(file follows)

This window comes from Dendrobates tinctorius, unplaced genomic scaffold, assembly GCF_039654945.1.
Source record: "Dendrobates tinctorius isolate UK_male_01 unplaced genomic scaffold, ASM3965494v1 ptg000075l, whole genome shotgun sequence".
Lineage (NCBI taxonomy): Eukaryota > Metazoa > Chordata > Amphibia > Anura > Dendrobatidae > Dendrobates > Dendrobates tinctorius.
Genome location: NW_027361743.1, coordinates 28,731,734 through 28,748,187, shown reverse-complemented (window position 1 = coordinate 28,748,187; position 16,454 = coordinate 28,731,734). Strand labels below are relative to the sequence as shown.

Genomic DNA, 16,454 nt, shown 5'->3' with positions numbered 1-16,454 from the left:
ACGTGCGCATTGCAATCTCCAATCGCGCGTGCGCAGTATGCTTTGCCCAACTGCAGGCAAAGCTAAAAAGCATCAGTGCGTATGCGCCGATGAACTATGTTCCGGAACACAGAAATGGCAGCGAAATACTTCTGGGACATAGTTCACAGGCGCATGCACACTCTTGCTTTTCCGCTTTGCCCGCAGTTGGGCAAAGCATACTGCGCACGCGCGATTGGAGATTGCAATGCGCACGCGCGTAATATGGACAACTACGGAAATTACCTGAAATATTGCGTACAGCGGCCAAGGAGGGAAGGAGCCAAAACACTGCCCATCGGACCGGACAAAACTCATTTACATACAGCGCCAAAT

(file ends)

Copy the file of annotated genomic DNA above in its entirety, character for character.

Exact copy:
This window comes from Dendrobates tinctorius, unplaced genomic scaffold, assembly GCF_039654945.1.
Source record: "Dendrobates tinctorius isolate UK_male_01 unplaced genomic scaffold, ASM3965494v1 ptg000075l, whole genome shotgun sequence".
Lineage (NCBI taxonomy): Eukaryota > Metazoa > Chordata > Amphibia > Anura > Dendrobatidae > Dendrobates > Dendrobates tinctorius.
Genome location: NW_027361743.1, coordinates 28,731,734 through 28,748,187, shown reverse-complemented (window position 1 = coordinate 28,748,187; position 16,454 = coordinate 28,731,734). Strand labels below are relative to the sequence as shown.

Genomic DNA, 16,454 nt, shown 5'->3' with positions numbered 1-16,454 from the left:
ACGTGCGCATTGCAATCTCCAATCGCGCGTGCGCAGTATGCTTTGCCCAACTGCAGGCAAAGCTAAAAAGCATCAGTGCGTATGCGCCGATGAACTATGTTCCGGAACACAGAAATGGCAGCGAAATACTTCTGGGACATAGTTCACAGGCGCATGCACACTCTTGCTTTTCCGCTTTGCCCGCAGTTGGGCAAAGCATACTGCGCACGCGCGATTGGAGATTGCAATGCGCACGCGCGTAATATGGACAACTACGGAAATTACCTGAAATATTGCGTACAGCGGCCAAGGAGGGAAGGAGCCAAAACACTGCCCATCGGACCGGACAAAACTCATTTACATACAGCGCCAAAT